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State v. Ellis

Superior Court of New Jersey, Appellate Division

May 24, 2013

STATE OF NEW JERSEY, Plaintiff-Respondent,


Submitted February 12, 2013.

On appeal from the Superior Court of New Jersey, Law Division, Middlesex County, Indictment No. 08-07-1213.

Joseph E. Krakora, Public Defender, attorney for appellant (Susan Brody, Assistant Deputy Public Defender, of counsel and on the brief).

Jeffrey S. Chiesa, Attorney General, attorney for respondent (Emily R. Anderson, Deputy Attorney General, of counsel and on the brief).

Appellant filed pro se supplemental briefs.

Before Judges Alvarez and Waugh.


Tried before a jury, defendant Amean Ellis was convicted of third-degree possession of a controlled dangerous substance, N.J.S.A. 2C:35-10(a)(1), and second-degree possession with intent to distribute a controlled dangerous substance in a quantity of one-half ounce or more, N.J.S.A. 2C:35-5(a)(1) and N.J.S.A. 2C:35-5(b)(2).[1] At the sentence hearing on June 7, 2010, the trial court granted the State's motion to impose a mandatory extended term pursuant to N.J.S.A. 2C:43-6(f), merged defendant's second and third-degree convictions, and imposed a term of fifteen years imprisonment, subject to seven and one-half years of parole ineligibility, along with appropriate fines and penalties.

Defendant now appeals, and we affirm his convictions. We remand the matter for further consideration of the sentence, however, because of the State's failure to file the extended-term motion within fourteen days of the return of the verdict as required by Rule 3:21-4(e), and because the record is unclear as to the predicate offenses.


We glean the following facts from the trial record. The Woodbridge Police Department received a call regarding a disturbance at a motel at approximately 1:50 a.m. on April 22, 2008. When Officer Benjamin Stevenson[2] arrived, he met defendant, who appeared to have been "severely beaten, " in the motel lobby. Defendant explained to Stevenson that when he answered a knock at his door, two men forced their way in, punched and kicked him, and stole his wallet and cell phone. Defendant walked back to his room, accompanied by Stevenson, where the officers observed furniture "strewn about" and blood splattered on one of the beds. After defendant was taken out of his room to be transported to a nearby hospital, Stevenson noticed, on a dresser, fourteen small plastic bags containing a white powdery substance he believed was cocaine; he also saw marijuana sitting on a candy wrapper on a table. Stevenson seized the drugs and defendant was later arrested.

At approximately 10:30 p.m. that same date, Officer Dean Janowski was dispatched to that same motel, where the night manager escorted him to defendant's room and turned over a shopping bag filled with items that had been found there: two scales, three boxes of plastic sandwich bags, two pairs of scissors, and several individually packaged bags of cocaine. In total, there were thirty bags, each containing approximately a gram of cocaine, and two additional bags each containing approximately half a gram of cocaine.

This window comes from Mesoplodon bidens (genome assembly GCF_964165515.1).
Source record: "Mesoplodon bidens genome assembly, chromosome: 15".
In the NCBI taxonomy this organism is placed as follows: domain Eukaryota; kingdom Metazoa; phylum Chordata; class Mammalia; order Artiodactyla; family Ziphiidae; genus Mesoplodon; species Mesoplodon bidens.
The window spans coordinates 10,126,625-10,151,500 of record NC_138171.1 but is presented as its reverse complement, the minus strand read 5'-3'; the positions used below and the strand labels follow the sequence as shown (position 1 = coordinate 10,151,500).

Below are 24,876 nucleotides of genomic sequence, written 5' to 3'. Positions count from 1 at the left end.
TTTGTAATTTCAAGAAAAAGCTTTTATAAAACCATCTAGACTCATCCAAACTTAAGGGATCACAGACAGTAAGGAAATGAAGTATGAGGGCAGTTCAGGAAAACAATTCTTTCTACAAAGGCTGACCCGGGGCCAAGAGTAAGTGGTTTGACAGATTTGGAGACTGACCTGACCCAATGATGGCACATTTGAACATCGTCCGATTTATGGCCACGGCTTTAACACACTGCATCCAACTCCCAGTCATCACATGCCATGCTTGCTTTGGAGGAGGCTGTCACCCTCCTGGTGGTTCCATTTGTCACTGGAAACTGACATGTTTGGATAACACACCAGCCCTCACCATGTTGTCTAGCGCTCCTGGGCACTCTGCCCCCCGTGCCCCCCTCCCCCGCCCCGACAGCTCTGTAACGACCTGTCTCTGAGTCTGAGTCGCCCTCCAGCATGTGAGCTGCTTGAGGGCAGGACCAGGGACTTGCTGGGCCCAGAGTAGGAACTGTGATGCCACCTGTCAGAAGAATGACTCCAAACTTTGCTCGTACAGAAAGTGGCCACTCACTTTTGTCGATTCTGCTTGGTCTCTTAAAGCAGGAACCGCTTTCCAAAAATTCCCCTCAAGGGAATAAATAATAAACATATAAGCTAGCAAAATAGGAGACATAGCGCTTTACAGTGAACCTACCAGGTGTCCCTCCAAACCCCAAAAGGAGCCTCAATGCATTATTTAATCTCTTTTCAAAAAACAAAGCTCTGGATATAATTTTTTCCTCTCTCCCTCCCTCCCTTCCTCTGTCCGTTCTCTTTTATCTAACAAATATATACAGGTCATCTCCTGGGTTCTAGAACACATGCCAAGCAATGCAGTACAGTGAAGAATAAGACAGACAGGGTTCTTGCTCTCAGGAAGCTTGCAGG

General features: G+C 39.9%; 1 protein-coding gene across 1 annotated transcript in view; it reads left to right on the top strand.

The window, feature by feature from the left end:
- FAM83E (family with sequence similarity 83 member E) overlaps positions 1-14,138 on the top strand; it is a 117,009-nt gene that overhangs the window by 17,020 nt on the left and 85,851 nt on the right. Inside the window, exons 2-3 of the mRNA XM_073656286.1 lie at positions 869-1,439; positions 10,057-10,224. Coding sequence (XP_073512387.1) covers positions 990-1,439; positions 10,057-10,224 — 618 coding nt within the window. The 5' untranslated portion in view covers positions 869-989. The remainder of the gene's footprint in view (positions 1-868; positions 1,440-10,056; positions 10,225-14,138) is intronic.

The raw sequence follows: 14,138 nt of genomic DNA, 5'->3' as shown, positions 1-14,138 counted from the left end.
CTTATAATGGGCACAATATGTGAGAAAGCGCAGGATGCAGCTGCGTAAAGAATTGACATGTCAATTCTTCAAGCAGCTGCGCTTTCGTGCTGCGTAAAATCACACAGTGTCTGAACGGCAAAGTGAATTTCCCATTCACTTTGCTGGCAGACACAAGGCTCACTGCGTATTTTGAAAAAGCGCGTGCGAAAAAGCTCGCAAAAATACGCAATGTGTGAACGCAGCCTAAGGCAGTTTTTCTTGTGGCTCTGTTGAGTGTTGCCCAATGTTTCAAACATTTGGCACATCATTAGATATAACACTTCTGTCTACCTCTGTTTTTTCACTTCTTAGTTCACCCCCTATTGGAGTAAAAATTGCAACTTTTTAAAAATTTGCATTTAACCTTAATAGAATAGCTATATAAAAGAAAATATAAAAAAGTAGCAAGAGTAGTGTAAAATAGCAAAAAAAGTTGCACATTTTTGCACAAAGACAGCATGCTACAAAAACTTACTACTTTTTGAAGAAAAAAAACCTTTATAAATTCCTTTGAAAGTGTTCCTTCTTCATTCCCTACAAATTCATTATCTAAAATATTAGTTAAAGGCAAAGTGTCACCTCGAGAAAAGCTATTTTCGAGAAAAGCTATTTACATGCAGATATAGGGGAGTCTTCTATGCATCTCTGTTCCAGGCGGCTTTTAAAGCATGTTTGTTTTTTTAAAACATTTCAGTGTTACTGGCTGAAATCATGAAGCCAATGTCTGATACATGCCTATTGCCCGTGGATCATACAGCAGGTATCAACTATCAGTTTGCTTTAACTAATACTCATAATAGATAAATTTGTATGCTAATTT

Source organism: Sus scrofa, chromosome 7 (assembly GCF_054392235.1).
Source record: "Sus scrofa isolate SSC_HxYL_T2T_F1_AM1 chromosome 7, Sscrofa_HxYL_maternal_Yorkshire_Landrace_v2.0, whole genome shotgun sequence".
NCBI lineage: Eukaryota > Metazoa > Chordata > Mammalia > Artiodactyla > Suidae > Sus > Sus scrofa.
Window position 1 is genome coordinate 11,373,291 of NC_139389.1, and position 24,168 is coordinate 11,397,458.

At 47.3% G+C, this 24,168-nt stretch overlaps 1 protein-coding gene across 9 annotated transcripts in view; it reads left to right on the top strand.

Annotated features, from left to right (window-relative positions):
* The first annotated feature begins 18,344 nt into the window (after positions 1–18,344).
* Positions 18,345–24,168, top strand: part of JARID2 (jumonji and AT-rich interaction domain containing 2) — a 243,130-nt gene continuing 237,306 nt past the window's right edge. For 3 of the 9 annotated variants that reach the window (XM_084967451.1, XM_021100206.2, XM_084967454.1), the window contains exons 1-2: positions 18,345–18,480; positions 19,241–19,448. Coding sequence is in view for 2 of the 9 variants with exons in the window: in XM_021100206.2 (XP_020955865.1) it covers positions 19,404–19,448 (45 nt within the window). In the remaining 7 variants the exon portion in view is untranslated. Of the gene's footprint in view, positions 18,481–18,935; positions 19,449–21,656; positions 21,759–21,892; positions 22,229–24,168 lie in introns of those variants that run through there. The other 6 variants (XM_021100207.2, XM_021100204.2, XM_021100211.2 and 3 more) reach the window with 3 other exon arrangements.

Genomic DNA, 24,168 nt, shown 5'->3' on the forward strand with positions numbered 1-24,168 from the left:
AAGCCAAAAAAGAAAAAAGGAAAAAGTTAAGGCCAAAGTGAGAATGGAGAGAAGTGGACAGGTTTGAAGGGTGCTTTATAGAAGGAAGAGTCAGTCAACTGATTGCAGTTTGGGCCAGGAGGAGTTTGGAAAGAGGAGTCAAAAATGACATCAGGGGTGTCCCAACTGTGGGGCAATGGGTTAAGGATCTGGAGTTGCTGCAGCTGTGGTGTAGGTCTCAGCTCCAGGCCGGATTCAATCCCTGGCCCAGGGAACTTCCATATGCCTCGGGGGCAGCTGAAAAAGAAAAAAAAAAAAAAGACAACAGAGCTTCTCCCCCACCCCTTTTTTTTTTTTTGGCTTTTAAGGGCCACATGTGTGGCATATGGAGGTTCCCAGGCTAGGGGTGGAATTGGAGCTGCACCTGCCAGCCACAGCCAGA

During the trial, the State qualified as its narcotics expert Investigator Blaise DiPierro of the Middlesex County Prosecutor's Office. He testified that the fourteen bags of cocaine Stevenson seized each held close to a gram of cocaine and were "corner cut." The thirty-two bags Janowski retrieved were also corner cut. DiPierro opined that the number of bags, greater than would be possessed for individual drug use, were consistent with distribution.

Defendant, who has a prior criminal history, testified that he lived in Georgia with his family and had been staying in New Jersey to visit with relatives in the area. Sometime in the evening of April 21, 2008, he smoked a "Philly blunt" cigar filled with marijuana. He invited a woman named Tiffany, last name unknown, whom he had met at a convenience store on a previous trip to New Jersey, to spend the evening. After she arrived, she and defendant talked and drank beer until she received a phone call and went outside to her car. Shortly after her return, he heard a knock and a voice saying "police." When defendant opened the door, it slammed into his face. He blacked out, and when he recovered consciousness, found himself alone, on the floor, and bleeding.

Defendant went down to the motel lobby and asked for assistance. He agreed that when Stevenson arrived, he walked him back to his room. Defendant insisted that only the marijuana belonged to him and denied using cocaine. He claimed that the paraphernalia and drugs were not his, and could not explain their presence in the motel room. He ...

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